How the MacBook Air Changed the Course of Our Mobile Life

3 minute read
| Editorial

The MacBook Air, introduced by Steve Jobs at Macworld San Francisco in January, 2008, was limited in capability and outrageously expensive. We loved it.

On this 10th anniversary, I have some reminiscences.

2017 MacBook Air

A Writer’s Dream

If ever there were an aspirational product from Apple, the first MacBook Air (MBA) was it. It was so slender, only 0.16-inch in the front, that its sheer thinness made it mouthwatering. Sure it was limited in its capability even by the standards of its time. It only had 2 GB RAM. It only had one USB-A port and no Ethernet port. Gasp. There was, scandalously, no optical drive.

It shipped with Mac OS X 10.5.1, “Leopard.” OMG.

What’s more, it was outrageously expensive, launched at US$1799. And if you wanted that awesome, fast 64 GB SSD, add another $999. ::Cough::

This revolutionary notebook computer received blistering criticism. All sex appeal. Too limited. Too few ports. Too expensive. A hopeless blunder.

And yet. And yet. From the moment Steve Jobs, on stage, pulled the MBA out from a yellow mail-stop envelope, we drooled. I was in the audience, and I drooled. I tried mightily to figure out how I might afford one, but, in the end, I could not. A local writer friend bought one, and I turned green with envy. I told myself the price would come down, and it did.

Years later, 2011, to be precise, I was able to afford one. By then, it had 4 GB of RAM and a 128 GB SSD at a price mere mortals could afford (around $1300). And an odd thing started to happen. These newer MacBook Airs slowly warmed their way into our hearts and pocketbooks with lower prices, a Core i5 or i7, and an additional USB-A port.

What was basically unobtainium in 2008 became a travel workhorse in 2011. You’d be in coach class, with a full-blown UNIX-based OS in your lap, and next to you would be some businessperson with a thick, black, plastic IBM ThinkPad. You remember those, right? An inch thick. A gazillon ports. Butt ugly. A forlorn little red button in the middle of the keyboard for cursor control. Yes, the reviled little red button. Who could use that ? Like an animal.

You’d pull out your sleek, aluminum MacBook Air and open MS Word. Your seatmate would glare for a bit, and then glumly go back to his spreadsheet. The MBA made you feel like a super advanced extraterrestrial from another planet.

E.T. with computer.

That “other planet” feeling.

Today’s MacBook Air

In the last few years, the MacBook Air has gotten a little faster, a little cheaper, and the resolution has risen to a non-Retina 1440 x 900. It has lingered, frozen in time, as Apple poured resources into the MacBook Pro with Touch Bar on the high end and the exotic 12-inch MacBook on the low end. Just how the MacBook Air could or would evolve became hard to fathom.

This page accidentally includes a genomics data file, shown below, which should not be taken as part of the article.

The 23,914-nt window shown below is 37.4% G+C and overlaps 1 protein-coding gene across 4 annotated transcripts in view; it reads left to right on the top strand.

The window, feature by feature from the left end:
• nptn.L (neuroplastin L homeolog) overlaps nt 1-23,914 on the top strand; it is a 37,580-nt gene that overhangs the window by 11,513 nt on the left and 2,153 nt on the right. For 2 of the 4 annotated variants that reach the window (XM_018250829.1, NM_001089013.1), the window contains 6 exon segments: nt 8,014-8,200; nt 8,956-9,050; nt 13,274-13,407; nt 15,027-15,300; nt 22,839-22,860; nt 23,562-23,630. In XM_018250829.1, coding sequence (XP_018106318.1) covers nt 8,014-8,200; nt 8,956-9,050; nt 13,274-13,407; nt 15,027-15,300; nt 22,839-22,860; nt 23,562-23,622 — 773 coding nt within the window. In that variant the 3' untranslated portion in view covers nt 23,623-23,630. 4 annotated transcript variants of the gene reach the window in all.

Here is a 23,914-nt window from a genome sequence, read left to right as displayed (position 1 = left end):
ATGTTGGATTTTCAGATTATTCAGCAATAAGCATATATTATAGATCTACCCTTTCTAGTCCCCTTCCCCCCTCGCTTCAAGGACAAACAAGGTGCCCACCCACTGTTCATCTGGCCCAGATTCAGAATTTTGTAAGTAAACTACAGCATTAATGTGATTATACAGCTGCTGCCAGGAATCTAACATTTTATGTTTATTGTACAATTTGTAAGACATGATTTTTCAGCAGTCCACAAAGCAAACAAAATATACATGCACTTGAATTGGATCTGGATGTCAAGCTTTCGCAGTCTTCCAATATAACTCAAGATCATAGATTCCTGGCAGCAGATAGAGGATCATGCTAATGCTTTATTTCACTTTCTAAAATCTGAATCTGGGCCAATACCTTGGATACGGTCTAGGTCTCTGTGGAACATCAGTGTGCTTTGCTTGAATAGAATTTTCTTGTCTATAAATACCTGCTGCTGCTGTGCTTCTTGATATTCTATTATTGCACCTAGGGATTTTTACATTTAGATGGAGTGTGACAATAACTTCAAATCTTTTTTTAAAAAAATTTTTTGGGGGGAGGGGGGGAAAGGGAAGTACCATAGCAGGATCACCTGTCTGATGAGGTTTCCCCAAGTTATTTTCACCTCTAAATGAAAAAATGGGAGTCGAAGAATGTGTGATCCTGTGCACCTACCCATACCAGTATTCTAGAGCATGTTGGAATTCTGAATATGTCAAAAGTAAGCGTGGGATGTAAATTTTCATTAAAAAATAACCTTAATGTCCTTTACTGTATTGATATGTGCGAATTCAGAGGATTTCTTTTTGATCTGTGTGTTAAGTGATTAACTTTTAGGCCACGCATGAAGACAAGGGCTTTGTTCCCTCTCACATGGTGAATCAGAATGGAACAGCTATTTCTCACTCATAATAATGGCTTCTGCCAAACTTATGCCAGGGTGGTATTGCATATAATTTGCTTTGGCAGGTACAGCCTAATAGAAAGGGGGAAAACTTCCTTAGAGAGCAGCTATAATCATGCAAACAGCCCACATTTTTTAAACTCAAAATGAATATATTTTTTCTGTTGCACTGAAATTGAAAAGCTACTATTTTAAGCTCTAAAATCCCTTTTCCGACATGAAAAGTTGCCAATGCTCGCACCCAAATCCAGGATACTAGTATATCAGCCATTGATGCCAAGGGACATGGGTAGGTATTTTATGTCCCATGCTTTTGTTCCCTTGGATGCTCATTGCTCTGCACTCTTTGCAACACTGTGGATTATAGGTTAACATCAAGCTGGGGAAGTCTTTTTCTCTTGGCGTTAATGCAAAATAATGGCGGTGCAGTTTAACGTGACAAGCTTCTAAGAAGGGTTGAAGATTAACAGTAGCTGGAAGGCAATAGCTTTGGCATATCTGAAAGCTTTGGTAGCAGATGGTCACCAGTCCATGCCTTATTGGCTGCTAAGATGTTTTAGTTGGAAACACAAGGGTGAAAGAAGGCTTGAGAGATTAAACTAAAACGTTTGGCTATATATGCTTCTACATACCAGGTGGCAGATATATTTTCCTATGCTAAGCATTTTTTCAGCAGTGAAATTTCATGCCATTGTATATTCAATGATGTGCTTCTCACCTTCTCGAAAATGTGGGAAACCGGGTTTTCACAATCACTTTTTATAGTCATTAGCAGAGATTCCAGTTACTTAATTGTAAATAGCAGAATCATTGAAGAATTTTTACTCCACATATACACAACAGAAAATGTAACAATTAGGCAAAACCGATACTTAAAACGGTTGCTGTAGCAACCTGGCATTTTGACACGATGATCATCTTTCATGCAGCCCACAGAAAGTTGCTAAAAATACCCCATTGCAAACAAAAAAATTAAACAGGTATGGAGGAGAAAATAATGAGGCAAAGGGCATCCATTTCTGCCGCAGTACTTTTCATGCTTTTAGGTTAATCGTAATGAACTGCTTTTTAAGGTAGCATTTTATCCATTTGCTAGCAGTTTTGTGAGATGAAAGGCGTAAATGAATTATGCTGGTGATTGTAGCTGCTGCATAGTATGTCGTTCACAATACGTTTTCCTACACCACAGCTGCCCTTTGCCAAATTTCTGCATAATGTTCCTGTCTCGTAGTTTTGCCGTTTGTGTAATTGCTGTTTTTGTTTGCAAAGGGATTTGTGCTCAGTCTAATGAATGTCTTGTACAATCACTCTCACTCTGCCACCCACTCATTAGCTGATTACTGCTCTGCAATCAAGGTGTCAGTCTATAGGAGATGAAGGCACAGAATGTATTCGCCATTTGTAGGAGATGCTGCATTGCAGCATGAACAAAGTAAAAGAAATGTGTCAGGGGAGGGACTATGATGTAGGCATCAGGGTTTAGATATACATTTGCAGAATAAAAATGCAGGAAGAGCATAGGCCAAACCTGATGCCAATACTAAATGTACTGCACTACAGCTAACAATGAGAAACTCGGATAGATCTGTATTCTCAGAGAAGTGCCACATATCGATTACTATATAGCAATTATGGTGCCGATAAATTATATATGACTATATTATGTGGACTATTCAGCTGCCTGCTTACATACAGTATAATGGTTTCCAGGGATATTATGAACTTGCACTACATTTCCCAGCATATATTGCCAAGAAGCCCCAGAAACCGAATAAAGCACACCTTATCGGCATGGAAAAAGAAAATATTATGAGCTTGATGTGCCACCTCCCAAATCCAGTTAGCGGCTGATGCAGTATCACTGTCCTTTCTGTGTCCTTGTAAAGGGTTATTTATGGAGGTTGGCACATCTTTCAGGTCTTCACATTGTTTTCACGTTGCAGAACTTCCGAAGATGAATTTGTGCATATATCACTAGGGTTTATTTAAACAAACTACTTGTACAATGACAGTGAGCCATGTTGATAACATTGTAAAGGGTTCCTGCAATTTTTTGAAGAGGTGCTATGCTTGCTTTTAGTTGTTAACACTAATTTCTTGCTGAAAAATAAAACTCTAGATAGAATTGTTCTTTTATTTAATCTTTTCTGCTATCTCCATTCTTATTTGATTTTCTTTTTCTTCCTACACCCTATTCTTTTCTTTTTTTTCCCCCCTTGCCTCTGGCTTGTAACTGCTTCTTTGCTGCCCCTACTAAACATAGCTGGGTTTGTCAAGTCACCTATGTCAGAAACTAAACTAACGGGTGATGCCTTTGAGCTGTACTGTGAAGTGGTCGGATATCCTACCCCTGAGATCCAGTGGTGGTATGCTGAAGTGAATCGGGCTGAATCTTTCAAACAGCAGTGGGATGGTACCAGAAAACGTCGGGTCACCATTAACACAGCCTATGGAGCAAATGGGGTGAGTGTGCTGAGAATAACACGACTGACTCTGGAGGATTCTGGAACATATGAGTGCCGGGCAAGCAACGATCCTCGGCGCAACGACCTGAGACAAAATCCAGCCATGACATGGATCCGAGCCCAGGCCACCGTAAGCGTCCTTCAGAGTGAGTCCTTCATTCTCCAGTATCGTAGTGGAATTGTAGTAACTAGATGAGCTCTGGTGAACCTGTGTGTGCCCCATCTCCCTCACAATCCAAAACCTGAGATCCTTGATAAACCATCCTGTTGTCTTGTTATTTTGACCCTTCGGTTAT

One of the mysteries surrounding the MacBook Air was Apple’s resistance to a Retina display upgrade. The only reasonable conclusion was that Apple was keeping the costs in check so that it could eventually position it for education. And yet, even as economies of scale kicked in, Apple never reduced the price to become within reach of ordinary high school and college students.

So there it sits, in never-never land. Never getting serious display upgrades. Never getting a compelling price reduction. Never able to compete against Chromebooks. Left behind by the rapture of newer MacBooks.

But it was an amazing run. I think, at one time, all the core staff of The Mac Observer had one. Everyone I knew in the Apple community (it seemed) had one. With a beautifully thin aluminum frame and full-size, backlit keyboard, it was simply the most glorious notebook of its day. Even the awesome (2015) 12-inch MacBook has never quite managed to capture the minds and souls of the Apple community in the same fashion. Not even in rose gold.

A Moment in Time

The moment Steve Jobs pulled the original MacBook Air out of the mail-stop envelope on that hallowed day in January of 2008, our mobile world changed for the better. At three pounds, our shoulders never ached. We learned how to work wirelessly. Just carrying one around produced a feeling of pride and elation to be a member of the Apple community.

I wonder whether Apple will ever be able to achieve that kind of feeling again. The new (2017) iMac Pro verges on it. And Apple has another opportunity coming with the re-imagined 2018 Mac Pro.

We lived through glory days. ::sigh:: Now we live in hope.

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JustCause
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JustCause

I hope Apple moves to a minimum of 3x Thunderbolt 3 ports per system, min 6x on Pro (1x is for power).

geoduck
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geoduck

All sex appeal. Too limited. Too few ports. Too expensive. A hopeless blunder.

Amazingly enough exactly the same criticism the MacBook they released a couple of years ago received.

Old UNIX Guy
Member
Old UNIX Guy

Hey Geoduck – the difference between the MacBook Air and the MacBook is that the former has a keyboard that doesn’t break when a single piece of dust gets underneath it! 😉

Apple – if you’re listening … I will NOT buy another laptop from you if my only choice is one with a hard to type on keyboard that breaks after a week of use.

Old UNIX Guy